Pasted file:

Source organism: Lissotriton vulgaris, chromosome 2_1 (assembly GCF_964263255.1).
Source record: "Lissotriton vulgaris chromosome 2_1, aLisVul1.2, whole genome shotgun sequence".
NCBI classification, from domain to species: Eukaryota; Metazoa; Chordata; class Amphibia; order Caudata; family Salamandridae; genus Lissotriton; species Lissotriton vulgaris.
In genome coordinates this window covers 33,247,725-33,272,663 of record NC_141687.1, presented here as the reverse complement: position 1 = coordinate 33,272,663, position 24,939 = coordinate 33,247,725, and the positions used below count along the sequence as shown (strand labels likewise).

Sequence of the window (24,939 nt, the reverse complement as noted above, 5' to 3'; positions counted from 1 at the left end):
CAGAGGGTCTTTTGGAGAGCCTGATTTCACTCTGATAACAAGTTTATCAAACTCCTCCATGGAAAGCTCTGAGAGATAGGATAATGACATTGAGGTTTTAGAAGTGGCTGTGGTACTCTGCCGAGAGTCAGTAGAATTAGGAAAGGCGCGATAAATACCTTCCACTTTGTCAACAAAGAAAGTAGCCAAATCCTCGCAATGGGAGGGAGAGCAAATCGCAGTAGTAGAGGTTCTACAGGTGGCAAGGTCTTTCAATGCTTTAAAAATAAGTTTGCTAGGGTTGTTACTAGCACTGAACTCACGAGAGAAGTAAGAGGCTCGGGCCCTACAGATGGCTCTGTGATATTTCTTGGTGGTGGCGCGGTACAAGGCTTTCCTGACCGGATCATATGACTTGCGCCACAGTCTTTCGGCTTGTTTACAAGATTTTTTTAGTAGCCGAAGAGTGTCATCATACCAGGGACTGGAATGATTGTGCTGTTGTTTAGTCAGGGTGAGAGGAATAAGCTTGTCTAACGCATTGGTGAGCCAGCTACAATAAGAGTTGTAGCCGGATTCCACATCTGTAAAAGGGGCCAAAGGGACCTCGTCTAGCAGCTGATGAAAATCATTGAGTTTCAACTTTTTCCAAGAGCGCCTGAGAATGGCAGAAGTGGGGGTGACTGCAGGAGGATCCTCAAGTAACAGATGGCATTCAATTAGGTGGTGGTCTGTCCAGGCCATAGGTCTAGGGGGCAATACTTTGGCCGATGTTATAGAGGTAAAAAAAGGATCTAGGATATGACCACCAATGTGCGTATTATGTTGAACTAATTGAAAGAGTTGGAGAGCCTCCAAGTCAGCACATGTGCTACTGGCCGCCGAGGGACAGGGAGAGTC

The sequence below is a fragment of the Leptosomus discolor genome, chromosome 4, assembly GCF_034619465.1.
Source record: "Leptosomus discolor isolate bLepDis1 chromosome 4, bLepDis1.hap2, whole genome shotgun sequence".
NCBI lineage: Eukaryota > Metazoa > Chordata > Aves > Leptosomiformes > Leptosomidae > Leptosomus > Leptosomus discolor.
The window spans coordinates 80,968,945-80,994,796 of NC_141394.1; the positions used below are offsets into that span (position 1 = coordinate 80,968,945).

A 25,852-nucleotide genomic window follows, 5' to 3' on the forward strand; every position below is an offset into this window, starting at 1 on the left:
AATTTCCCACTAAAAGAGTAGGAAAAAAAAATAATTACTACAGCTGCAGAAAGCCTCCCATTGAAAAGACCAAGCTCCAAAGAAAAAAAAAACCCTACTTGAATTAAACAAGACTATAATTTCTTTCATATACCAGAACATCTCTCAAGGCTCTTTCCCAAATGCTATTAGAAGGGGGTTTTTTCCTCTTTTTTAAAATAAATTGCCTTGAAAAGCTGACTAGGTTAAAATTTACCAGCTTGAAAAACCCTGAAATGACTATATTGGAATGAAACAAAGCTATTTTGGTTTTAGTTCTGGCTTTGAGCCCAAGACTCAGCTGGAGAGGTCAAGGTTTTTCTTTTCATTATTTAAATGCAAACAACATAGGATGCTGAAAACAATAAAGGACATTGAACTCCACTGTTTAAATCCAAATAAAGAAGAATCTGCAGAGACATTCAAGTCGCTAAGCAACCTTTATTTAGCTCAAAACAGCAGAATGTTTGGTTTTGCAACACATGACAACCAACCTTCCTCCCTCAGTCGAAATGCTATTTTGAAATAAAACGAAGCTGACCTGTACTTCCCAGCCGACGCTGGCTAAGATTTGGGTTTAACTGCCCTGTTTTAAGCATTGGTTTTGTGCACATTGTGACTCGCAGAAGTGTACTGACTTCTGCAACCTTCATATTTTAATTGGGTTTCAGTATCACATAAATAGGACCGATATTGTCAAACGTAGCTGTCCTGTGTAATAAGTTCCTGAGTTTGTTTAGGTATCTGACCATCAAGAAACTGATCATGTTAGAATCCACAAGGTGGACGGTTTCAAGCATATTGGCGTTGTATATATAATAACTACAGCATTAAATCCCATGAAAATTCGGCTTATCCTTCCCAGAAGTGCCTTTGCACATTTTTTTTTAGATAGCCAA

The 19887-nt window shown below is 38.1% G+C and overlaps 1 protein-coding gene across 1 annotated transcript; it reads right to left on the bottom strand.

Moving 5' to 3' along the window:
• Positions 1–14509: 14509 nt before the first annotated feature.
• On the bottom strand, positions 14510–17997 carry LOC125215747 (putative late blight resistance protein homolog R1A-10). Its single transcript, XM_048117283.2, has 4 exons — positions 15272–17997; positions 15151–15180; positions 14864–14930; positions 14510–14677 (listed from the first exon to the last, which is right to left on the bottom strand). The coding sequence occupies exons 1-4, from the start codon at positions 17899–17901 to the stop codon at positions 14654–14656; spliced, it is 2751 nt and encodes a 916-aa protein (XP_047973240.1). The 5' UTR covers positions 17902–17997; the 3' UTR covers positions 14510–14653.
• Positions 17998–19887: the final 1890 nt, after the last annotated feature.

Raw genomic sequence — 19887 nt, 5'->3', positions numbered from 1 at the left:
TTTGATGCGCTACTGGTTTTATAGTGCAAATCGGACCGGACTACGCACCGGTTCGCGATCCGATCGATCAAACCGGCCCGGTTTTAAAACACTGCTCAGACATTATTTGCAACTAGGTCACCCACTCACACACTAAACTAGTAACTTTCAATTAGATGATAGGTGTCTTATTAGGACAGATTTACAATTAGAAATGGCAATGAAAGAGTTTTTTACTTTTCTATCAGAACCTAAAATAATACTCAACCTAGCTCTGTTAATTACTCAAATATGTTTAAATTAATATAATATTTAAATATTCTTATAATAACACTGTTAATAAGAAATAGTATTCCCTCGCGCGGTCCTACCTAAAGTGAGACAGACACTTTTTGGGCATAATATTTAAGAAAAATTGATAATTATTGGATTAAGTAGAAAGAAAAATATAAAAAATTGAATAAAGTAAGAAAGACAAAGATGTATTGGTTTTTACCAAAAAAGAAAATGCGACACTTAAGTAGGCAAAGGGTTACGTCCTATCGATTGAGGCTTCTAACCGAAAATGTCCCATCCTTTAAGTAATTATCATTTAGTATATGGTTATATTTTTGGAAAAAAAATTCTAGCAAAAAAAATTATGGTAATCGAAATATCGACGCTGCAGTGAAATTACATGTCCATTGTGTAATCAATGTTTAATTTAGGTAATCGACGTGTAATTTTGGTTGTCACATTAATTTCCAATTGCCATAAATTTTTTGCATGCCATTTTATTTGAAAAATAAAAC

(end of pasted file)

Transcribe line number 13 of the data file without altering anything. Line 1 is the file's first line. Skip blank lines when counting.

The 19887-nt window shown below is 38.1% G+C and overlaps 1 protein-coding gene across 1 annotated transcript; it reads right to left on the bottom strand.